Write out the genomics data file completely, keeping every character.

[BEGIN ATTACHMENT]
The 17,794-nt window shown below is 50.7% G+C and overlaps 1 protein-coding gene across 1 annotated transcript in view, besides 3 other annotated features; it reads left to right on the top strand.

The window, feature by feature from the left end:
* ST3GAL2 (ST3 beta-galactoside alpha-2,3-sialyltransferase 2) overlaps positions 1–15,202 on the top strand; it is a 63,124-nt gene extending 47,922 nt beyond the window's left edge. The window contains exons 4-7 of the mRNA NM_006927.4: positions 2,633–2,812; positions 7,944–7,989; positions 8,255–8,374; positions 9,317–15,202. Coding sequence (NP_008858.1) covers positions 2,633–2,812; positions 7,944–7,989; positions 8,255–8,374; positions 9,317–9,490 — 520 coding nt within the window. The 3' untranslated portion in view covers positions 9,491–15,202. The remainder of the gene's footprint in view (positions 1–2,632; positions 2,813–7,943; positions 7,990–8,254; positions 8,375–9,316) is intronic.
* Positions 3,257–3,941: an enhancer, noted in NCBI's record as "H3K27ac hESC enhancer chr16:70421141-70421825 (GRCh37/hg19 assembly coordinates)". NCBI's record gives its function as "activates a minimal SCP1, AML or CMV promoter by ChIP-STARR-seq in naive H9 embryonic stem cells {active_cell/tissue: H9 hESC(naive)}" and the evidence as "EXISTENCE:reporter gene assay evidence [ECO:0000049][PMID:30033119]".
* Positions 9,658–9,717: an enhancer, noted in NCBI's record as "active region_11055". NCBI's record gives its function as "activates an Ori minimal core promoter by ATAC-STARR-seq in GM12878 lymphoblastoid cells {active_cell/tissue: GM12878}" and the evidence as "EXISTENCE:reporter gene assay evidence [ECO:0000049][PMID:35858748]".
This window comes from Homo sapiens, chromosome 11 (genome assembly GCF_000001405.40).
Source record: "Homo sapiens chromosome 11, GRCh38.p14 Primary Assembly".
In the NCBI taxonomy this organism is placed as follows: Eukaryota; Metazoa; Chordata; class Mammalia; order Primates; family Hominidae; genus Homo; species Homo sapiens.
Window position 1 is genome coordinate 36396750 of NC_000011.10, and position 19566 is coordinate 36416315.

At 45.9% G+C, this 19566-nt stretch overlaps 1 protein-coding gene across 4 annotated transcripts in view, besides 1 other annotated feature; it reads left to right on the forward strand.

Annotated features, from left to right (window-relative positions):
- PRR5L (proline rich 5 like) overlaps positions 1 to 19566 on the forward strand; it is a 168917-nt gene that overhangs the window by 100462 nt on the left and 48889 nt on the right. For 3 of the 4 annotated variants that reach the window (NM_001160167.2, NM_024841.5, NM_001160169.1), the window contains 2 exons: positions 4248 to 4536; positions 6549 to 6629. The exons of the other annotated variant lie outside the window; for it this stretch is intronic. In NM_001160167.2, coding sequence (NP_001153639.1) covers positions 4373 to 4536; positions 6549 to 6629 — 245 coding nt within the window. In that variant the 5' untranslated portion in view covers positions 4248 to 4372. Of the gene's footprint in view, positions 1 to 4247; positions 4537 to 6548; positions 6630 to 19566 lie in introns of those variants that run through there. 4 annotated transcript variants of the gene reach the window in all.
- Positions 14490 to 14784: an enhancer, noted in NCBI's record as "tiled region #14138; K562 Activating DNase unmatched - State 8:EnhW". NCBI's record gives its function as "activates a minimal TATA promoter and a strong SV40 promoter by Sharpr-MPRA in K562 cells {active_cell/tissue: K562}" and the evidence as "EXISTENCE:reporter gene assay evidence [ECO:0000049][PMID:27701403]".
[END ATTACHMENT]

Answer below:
The 17,794-nt window shown below is 50.7% G+C and overlaps 1 protein-coding gene across 1 annotated transcript in view, besides 3 other annotated features; it reads left to right on the top strand.

The window, feature by feature from the left end:
* ST3GAL2 (ST3 beta-galactoside alpha-2,3-sialyltransferase 2) overlaps positions 1–15,202 on the top strand; it is a 63,124-nt gene extending 47,922 nt beyond the window's left edge. The window contains exons 4-7 of the mRNA NM_006927.4: positions 2,633–2,812; positions 7,944–7,989; positions 8,255–8,374; positions 9,317–15,202. Coding sequence (NP_008858.1) covers positions 2,633–2,812; positions 7,944–7,989; positions 8,255–8,374; positions 9,317–9,490 — 520 coding nt within the window. The 3' untranslated portion in view covers positions 9,491–15,202. The remainder of the gene's footprint in view (positions 1–2,632; positions 2,813–7,943; positions 7,990–8,254; positions 8,375–9,316) is intronic.
* Positions 3,257–3,941: an enhancer, noted in NCBI's record as "H3K27ac hESC enhancer chr16:70421141-70421825 (GRCh37/hg19 assembly coordinates)". NCBI's record gives its function as "activates a minimal SCP1, AML or CMV promoter by ChIP-STARR-seq in naive H9 embryonic stem cells {active_cell/tissue: H9 hESC(naive)}" and the evidence as "EXISTENCE:reporter gene assay evidence [ECO:0000049][PMID:30033119]".
* Positions 9,658–9,717: an enhancer, noted in NCBI's record as "active region_11055". NCBI's record gives its function as "activates an Ori minimal core promoter by ATAC-STARR-seq in GM12878 lymphoblastoid cells {active_cell/tissue: GM12878}" and the evidence as "EXISTENCE:reporter gene assay evidence [ECO:0000049][PMID:35858748]".
This window comes from Homo sapiens, chromosome 11 (genome assembly GCF_000001405.40).
Source record: "Homo sapiens chromosome 11, GRCh38.p14 Primary Assembly".
In the NCBI taxonomy this organism is placed as follows: Eukaryota; Metazoa; Chordata; class Mammalia; order Primates; family Hominidae; genus Homo; species Homo sapiens.
Window position 1 is genome coordinate 36396750 of NC_000011.10, and position 19566 is coordinate 36416315.

At 45.9% G+C, this 19566-nt stretch overlaps 1 protein-coding gene across 4 annotated transcripts in view, besides 1 other annotated feature; it reads left to right on the forward strand.

Annotated features, from left to right (window-relative positions):
- PRR5L (proline rich 5 like) overlaps positions 1 to 19566 on the forward strand; it is a 168917-nt gene that overhangs the window by 100462 nt on the left and 48889 nt on the right. For 3 of the 4 annotated variants that reach the window (NM_001160167.2, NM_024841.5, NM_001160169.1), the window contains 2 exons: positions 4248 to 4536; positions 6549 to 6629. The exons of the other annotated variant lie outside the window; for it this stretch is intronic. In NM_001160167.2, coding sequence (NP_001153639.1) covers positions 4373 to 4536; positions 6549 to 6629 — 245 coding nt within the window. In that variant the 5' untranslated portion in view covers positions 4248 to 4372. Of the gene's footprint in view, positions 1 to 4247; positions 4537 to 6548; positions 6630 to 19566 lie in introns of those variants that run through there. 4 annotated transcript variants of the gene reach the window in all.
- Positions 14490 to 14784: an enhancer, noted in NCBI's record as "tiled region #14138; K562 Activating DNase unmatched - State 8:EnhW". NCBI's record gives its function as "activates a minimal TATA promoter and a strong SV40 promoter by Sharpr-MPRA in K562 cells {active_cell/tissue: K562}" and the evidence as "EXISTENCE:reporter gene assay evidence [ECO:0000049][PMID:27701403]".